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View Full Version : What is "burn in"? Do I need it?



Malpine Walis
11-30-01, 11:19 PM
I have heard quite a bit about burning in a new computer but I really do not understand the concept.

Some of the vendors I have looked at offer "testing" before they ship new components but they do not bother to qualify what that means. I have heard of people doing a burn in for X number of hours but an unqualified statement by a vendor could mean that they only boot-up a system and then say "yah, it works" and then send it off to me.

Is burn in something that I need to do to make sure that my new hardware will work?

Is it a torture test to see what my hardware will take?

Is it something else entirely?

Is it none of the above?

Super
11-30-01, 11:34 PM
Burning in your CPU means to run it at default speed, but with higher voltage (higher than default). Run it at a load that is. :)

Overclockers use it to "break in" the chip. It helps it overclock better. A new CPU will need about 24 hours of breaking in, but a CPU that is about 2-3+ mnth old will need about 12. It all depends on the chip. Some might not need a lot of time, some might need lots more.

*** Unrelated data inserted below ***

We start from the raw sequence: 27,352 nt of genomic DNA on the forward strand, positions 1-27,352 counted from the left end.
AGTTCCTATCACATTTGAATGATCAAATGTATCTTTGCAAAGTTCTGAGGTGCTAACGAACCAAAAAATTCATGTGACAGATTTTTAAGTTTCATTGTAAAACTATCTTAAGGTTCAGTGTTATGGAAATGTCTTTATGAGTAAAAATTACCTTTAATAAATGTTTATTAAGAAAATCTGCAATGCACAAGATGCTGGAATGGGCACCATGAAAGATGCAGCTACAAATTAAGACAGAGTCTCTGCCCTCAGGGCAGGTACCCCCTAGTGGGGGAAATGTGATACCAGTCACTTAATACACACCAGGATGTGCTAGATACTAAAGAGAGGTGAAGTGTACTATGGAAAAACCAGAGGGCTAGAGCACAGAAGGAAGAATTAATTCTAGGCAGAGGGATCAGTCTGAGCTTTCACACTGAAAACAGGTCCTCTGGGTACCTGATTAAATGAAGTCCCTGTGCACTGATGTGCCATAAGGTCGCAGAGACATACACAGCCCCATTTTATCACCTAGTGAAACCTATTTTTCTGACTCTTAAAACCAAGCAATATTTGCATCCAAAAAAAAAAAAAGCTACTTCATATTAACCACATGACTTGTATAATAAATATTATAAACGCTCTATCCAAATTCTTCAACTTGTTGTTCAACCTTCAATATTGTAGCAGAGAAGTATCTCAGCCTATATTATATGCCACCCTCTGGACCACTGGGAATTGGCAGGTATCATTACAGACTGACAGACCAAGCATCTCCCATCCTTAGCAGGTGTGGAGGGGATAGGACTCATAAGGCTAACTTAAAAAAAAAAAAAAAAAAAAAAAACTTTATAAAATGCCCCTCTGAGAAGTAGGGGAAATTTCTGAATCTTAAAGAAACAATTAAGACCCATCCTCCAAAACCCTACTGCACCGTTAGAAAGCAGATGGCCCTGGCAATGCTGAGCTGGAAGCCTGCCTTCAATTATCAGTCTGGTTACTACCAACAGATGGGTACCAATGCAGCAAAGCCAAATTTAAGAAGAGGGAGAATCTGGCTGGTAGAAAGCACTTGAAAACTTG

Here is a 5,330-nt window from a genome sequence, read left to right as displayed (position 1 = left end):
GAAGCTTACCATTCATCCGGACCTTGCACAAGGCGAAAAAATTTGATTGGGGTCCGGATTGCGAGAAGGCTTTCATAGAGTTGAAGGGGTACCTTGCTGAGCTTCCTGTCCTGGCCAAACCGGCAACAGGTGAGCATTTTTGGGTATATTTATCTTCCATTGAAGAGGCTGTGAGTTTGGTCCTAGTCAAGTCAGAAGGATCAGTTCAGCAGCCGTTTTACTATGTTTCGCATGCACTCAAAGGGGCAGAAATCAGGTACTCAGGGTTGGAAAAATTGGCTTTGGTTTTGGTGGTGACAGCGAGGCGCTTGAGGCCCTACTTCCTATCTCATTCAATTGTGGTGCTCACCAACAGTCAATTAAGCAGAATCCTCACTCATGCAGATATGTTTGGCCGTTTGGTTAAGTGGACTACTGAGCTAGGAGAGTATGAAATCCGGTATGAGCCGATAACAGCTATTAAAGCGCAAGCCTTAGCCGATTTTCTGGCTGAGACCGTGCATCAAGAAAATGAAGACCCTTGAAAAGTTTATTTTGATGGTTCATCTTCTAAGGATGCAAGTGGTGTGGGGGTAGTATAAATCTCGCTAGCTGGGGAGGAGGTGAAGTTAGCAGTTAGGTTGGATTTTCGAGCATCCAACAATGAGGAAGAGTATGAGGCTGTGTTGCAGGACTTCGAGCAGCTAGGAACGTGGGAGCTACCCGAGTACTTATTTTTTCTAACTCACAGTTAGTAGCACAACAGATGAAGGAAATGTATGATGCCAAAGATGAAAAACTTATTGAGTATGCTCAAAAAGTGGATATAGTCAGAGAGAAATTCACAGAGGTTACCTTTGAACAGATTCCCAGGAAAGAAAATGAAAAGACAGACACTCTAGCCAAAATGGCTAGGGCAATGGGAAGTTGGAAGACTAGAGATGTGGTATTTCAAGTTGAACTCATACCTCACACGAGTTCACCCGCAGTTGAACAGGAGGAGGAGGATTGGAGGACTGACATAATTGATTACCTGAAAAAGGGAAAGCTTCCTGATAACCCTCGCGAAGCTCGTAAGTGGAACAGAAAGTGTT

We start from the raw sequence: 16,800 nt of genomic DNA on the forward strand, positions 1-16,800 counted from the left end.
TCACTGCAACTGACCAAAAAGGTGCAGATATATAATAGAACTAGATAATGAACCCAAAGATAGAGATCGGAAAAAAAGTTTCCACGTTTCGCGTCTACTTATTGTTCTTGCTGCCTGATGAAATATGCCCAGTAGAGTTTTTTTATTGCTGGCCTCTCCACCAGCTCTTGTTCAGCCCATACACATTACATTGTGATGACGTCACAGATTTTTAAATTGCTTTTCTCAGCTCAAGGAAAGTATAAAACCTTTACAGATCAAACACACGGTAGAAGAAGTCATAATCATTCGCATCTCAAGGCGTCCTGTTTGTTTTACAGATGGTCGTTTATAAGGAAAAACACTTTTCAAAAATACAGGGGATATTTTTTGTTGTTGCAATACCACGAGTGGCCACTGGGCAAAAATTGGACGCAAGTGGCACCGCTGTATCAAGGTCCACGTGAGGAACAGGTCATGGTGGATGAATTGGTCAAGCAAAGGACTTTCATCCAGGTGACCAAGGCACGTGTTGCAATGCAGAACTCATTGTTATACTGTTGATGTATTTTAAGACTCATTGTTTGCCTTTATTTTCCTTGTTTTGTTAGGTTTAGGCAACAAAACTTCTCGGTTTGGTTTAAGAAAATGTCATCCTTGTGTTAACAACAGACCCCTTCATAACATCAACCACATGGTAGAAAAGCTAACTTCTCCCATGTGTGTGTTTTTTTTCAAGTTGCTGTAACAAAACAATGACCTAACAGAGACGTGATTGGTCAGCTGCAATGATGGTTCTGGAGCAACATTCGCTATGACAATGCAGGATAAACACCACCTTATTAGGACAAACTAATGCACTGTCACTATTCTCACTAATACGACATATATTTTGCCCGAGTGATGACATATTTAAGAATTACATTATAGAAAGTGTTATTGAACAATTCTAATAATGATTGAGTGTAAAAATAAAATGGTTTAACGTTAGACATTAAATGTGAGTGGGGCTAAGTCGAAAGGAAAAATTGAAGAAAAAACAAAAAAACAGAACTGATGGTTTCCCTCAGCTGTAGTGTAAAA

You might want to do that if you're going to overclock. As I said, it will help you overclock to higher speeds. :)

Malpine Walis
12-01-01, 12:03 AM
So if I was not going to overclock, then it would not do anything useful?

What I am dealing with is a replacement computer that I bought because it was what I could afford when the first one died. I was never satisfied with that machine. Now that I can afford to spend some real money, I want to build a machine with all first rate parts. Hopefully, I will get a machine that treats me well and an upgrade path that does not mean replacing the whole system unit every three years.

As far as overclocking goes, I am migrating form a K6.2 333MHZ to an Atholon XP. I lurked on the boards for about a month before my first post and now that I know what is going on, I see the possibility of overclocking in my future but my first priority is to get a good machine and get it set up in a standard config.

After that, I can get some baseline performance scores and onluy then will I try to see if I can do better.

Monaco
12-01-01, 12:34 AM
aside from the whole idea of burn-in maybe helping your components overclock, it's a guarantee from the shop that all the components work ok, and that it doesn't get spontaneous blue screens or anything.